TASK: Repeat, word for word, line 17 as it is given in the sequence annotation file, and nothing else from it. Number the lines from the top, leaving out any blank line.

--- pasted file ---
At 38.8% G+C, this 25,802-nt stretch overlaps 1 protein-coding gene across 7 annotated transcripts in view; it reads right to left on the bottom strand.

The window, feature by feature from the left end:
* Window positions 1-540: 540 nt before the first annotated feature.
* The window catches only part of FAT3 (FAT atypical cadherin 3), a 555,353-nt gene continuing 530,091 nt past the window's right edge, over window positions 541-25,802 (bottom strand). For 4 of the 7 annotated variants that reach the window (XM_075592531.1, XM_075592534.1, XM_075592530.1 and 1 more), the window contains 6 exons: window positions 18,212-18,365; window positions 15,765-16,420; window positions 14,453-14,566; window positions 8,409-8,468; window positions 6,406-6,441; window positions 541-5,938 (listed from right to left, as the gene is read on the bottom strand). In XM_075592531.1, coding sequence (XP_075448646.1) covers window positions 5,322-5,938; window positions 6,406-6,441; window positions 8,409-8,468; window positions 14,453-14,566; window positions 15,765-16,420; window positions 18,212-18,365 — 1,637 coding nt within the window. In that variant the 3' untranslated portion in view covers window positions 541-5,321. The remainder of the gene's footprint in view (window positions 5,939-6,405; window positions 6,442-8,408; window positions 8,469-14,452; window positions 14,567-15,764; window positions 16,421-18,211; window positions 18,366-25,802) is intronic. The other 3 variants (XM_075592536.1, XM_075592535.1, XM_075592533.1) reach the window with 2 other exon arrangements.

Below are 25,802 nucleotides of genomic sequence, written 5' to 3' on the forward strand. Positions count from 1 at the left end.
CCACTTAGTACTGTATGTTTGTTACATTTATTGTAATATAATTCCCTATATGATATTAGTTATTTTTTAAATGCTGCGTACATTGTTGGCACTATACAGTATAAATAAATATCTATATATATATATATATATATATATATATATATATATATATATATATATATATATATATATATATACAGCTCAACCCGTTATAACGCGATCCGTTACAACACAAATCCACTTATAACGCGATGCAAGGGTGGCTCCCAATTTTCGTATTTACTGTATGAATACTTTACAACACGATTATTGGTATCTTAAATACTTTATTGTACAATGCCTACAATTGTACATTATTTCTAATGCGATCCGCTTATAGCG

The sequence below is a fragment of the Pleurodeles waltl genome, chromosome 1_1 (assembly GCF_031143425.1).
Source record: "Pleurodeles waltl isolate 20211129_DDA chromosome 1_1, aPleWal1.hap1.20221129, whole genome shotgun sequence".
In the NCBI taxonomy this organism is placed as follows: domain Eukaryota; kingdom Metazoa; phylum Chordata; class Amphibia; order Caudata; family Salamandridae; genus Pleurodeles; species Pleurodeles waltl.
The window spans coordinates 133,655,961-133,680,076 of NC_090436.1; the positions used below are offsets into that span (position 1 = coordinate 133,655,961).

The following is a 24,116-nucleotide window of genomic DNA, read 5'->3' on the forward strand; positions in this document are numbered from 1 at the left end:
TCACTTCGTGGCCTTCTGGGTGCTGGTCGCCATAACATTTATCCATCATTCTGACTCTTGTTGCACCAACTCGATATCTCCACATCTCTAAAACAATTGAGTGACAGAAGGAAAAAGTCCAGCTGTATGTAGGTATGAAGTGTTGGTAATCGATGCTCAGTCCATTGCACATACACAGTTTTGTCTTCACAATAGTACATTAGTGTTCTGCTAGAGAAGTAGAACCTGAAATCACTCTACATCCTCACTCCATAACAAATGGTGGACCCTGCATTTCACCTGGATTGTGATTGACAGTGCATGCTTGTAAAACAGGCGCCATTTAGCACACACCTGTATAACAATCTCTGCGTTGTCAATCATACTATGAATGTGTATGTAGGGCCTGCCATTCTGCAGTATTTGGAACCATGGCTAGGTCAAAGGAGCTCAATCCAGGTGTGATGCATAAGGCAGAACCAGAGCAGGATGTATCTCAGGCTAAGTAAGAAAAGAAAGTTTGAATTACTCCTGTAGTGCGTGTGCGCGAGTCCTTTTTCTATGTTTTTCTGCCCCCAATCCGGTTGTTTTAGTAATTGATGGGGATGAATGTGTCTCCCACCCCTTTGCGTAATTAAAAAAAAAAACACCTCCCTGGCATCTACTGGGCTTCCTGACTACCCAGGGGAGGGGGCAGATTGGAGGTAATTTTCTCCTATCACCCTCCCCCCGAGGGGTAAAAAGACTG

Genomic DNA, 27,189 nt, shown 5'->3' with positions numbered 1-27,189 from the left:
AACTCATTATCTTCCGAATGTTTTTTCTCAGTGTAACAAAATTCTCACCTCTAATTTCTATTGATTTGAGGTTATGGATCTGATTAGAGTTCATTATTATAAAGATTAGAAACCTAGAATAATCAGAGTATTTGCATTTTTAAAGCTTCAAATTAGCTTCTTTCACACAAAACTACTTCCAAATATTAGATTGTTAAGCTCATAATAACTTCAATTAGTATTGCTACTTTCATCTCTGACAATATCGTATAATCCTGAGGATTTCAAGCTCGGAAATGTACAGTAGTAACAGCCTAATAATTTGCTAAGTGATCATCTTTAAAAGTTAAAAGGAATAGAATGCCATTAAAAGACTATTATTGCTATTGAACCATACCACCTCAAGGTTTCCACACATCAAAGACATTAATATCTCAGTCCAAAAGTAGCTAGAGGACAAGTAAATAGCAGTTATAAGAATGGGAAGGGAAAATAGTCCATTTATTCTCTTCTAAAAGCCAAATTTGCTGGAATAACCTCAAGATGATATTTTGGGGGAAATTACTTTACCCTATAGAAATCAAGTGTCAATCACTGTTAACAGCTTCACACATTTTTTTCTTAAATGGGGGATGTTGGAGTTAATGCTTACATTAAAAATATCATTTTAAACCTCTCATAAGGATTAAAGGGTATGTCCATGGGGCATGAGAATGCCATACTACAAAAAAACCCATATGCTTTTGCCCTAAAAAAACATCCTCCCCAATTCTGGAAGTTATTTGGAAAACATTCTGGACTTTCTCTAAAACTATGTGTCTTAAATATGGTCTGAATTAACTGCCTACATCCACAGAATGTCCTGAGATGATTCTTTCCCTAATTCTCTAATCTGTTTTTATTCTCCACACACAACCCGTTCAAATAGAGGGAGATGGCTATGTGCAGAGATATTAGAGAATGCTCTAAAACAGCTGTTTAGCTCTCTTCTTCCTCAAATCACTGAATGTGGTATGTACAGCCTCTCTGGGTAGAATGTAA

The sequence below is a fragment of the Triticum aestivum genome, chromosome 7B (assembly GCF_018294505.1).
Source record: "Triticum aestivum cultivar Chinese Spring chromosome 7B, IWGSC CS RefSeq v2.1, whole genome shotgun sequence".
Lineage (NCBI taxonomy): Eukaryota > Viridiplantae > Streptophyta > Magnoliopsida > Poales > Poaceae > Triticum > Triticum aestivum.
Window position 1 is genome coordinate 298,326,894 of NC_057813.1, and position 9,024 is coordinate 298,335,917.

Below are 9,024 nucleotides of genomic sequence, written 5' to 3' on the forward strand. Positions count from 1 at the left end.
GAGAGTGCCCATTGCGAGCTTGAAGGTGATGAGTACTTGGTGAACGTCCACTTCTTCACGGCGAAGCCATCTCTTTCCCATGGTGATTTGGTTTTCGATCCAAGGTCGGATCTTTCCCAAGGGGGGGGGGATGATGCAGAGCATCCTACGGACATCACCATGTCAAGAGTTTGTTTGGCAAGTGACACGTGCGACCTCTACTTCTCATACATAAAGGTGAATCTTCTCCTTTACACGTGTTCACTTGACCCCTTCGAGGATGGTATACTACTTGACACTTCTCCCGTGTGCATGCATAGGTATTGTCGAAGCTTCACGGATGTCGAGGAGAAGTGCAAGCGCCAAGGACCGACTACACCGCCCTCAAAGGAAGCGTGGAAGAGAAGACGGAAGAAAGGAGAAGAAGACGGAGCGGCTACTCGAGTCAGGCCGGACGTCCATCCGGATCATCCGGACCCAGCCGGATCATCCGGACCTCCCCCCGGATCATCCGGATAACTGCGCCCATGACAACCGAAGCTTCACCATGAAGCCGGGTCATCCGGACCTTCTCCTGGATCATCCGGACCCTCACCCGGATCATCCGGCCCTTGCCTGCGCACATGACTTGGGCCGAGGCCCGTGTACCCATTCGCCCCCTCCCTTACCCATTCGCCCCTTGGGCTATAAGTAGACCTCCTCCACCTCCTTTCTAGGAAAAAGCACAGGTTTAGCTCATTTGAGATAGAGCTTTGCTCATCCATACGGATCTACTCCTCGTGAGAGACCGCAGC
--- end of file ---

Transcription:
Lineage (NCBI taxonomy): Eukaryota > Viridiplantae > Streptophyta > Magnoliopsida > Poales > Poaceae > Triticum > Triticum aestivum.